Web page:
Another video has also surfaced, and it perfectly recaps why CD Projekt RED‘s game has caused massive disappointment.
Cyberpunk 2077‘s location is not small (but it could have been bigger… we’ll get back to it later). Night City is not easy to fully explore, and we now got an analysis of it from a different perspective. Morphologis, an architect, runs a YouTube series (called An Architect Reviews) that focuses on spaces inside of digital worlds.
It provides a tour of some of the major spaces in the game, starting with V’s massive housing block (and you can’t buy other apartments, even though CD Projekt RED has previously promised you to have this feature that was included as early as the PS2 Grand Theft Auto games!), which Morphologis compares to some of the 70s Japanese Metabolism movement (this combined the biological growth with megastructures). Other architecture movements get mentioned, too, such as the Brutalism (post-war, 1950s United Kingdom with minimalistic touches), 1930s Asian art-deco, and business architectures. These are all scattered across the city.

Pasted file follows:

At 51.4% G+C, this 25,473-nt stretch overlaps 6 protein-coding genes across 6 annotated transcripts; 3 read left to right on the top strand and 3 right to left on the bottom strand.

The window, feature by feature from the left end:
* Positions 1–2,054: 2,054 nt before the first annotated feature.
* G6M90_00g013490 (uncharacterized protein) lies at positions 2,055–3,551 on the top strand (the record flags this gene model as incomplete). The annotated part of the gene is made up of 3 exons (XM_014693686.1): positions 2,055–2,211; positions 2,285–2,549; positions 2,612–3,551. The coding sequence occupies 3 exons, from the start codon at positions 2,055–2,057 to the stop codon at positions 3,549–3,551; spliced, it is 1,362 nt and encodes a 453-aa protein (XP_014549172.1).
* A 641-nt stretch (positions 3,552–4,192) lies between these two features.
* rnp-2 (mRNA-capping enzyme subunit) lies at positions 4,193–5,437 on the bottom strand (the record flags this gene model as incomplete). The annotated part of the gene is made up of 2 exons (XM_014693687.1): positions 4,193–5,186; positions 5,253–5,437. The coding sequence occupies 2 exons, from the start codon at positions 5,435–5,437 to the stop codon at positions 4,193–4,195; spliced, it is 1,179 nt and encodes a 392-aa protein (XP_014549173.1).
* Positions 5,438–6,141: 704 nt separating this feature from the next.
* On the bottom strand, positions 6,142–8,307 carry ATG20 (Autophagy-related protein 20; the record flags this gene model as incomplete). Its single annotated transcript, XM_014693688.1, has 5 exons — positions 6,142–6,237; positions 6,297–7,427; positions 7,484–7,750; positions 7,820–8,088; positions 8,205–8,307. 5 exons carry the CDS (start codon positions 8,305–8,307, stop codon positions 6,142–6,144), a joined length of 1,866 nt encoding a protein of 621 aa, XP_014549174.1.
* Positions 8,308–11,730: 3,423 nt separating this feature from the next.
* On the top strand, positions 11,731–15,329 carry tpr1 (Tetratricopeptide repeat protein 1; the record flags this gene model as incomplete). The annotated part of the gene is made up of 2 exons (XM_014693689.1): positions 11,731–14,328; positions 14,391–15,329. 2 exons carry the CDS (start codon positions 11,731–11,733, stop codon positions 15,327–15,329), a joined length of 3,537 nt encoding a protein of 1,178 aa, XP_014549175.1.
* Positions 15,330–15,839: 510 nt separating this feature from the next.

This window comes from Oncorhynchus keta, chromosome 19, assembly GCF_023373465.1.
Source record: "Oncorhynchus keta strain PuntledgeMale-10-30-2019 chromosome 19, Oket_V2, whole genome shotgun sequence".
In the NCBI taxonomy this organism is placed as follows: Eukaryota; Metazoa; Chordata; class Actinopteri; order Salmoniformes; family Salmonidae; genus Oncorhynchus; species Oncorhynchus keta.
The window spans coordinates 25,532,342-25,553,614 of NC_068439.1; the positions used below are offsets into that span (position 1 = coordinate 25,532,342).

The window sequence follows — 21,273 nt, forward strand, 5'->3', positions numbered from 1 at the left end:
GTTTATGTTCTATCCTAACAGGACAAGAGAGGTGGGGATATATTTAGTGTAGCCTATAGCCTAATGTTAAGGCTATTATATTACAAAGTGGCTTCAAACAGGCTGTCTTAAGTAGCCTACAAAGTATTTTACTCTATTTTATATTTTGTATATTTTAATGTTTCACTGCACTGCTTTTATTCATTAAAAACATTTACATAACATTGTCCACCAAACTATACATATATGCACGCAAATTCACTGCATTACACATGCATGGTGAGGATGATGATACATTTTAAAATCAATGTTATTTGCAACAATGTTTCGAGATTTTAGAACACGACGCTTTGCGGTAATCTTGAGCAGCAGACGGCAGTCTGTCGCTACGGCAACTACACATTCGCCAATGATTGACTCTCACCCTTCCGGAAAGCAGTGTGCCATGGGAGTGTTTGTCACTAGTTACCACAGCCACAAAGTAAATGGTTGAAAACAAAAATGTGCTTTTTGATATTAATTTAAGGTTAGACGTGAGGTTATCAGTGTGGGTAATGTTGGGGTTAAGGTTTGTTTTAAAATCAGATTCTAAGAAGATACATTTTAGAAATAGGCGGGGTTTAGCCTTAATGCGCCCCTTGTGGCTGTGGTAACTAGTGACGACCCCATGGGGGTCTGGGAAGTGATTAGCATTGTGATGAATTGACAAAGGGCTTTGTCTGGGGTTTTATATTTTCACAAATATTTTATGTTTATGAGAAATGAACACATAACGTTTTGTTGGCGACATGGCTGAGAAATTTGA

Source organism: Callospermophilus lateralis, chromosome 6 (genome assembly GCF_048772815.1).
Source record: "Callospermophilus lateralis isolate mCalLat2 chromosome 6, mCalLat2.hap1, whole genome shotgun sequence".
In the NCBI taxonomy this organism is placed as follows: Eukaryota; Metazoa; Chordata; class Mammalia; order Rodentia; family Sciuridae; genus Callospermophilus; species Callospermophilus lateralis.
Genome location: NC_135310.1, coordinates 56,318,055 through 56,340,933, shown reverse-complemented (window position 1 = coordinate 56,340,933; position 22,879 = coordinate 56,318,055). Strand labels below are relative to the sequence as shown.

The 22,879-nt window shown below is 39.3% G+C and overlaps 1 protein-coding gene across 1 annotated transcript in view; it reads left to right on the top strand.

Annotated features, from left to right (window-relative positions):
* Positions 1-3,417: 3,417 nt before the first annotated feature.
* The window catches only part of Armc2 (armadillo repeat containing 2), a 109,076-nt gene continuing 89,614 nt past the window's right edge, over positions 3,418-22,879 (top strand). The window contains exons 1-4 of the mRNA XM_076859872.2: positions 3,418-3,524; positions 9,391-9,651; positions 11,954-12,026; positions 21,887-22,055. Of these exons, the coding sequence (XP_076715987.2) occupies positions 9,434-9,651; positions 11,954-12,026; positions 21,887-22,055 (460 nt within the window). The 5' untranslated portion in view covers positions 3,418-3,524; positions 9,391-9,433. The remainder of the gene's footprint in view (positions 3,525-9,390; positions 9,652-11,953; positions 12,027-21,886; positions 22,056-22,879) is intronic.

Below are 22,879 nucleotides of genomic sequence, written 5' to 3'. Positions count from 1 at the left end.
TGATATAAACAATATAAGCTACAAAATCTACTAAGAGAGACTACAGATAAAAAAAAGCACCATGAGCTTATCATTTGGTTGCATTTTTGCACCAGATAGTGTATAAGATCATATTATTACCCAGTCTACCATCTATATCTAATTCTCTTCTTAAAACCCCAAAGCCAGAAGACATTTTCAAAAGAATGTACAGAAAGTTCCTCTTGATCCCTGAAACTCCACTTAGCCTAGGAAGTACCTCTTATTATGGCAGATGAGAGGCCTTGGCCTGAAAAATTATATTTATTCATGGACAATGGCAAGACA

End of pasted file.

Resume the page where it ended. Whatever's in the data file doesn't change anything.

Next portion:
The video brings up the idea of oppressive architecture, which means people are cogs in the Cyberpunk machine. As the corporations took over in Night City, the building regulations have slowly vanished, and it allowed the buildings to be skyscrapers and grow over each other while infringing on public space. The roads of Cyberpunk 2077 are somewhat „spaghettified,” interweaving with each other, making the video’s creator claim that it’s „an accurate depiction of what a future city ruled by corporations might look like.”
And the second, 40+ minute video by Crowbcat perfectly shows how even in the weeks before the game’s launch, the PlayStation 4 and the Xbox One owners were fooled (and we can’t even fully discover the city, even though this was yet another promise!). 2018’s 48-minute walkthrough was also dissected. It’s worth watching, as it nicely recaps the events of the past two years.